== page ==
Monday, December 12, 2011


Those with a glass half-full see rejection as a lesson from which we can learn. Those with the glass half-empty see rejection as a broken rung on the ladder or another shovel full deeper for the current rut.

Either way, rejection can be a tough thing to swallow. (how's that for 5+ metaphors in 3 sentences?!)

Rejection can be a job not offered, a project on which we're not included, a mentor not found, a "no" for a request.... Rejection is anything where a someone cut us off.

"No" is a fact of life;  we don't get only green lights. However, some rejections are because of lack of preparation.

Before you ask for the "sale", ask yourself:

  • Does everyone have all the information they need to come to an answer?
  • Why might someone say "no"?
  • Will a "no" be a final answer or can we ask for the reasoning and perhaps meet it? (can we even meet it in advance ...see 1st bullet...)
  • If they say no, what are the remaining options? Do we need to put some contingency plans in place?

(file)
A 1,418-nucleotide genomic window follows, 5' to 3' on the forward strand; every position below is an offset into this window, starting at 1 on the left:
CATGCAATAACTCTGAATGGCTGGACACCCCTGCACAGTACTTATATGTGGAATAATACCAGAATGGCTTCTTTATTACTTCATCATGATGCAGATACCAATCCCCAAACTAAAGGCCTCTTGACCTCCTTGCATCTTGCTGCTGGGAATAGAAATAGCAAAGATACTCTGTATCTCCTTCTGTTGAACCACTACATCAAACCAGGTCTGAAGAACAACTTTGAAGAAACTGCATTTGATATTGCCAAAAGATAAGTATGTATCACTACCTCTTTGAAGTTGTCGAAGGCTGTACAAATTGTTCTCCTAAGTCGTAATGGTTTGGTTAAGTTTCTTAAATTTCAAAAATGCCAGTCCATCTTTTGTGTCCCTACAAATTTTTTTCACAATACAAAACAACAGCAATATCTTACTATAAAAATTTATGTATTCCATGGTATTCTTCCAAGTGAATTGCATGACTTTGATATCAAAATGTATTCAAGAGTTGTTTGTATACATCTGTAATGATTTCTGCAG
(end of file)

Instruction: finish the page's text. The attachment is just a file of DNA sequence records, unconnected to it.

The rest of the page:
• Have we made it easy for someone to say "yes"?
  • Do they understand the what's in it for them (if they say "yes")?
There is a great parenting book that postulates that most of the time, when parents say "no", they really mean "not now" or "it's inconvenient" or "I'm uncomfortable".  Which makes a "no" to be negotiable. In a professional situation, we say "no" for some of the same reasons. Which means we could cut rejection by a significant amount if we offer answers to the spoken and unspoken concerns before requesting our answer.

We're still going to get rejected for reasons outside of our control.... but first let's make sure we've covered all the aspects we can control.


Laura Hagglund said...

I'm so glad i caught up on your blog this morning. This post, combined with how to ask for what you want and the passions post kind of sum up my situation right now. Reading this is helping me put a framework on it. Thanks.

Dennie Theodore said...

Laura - any time... you know how to reach me :-)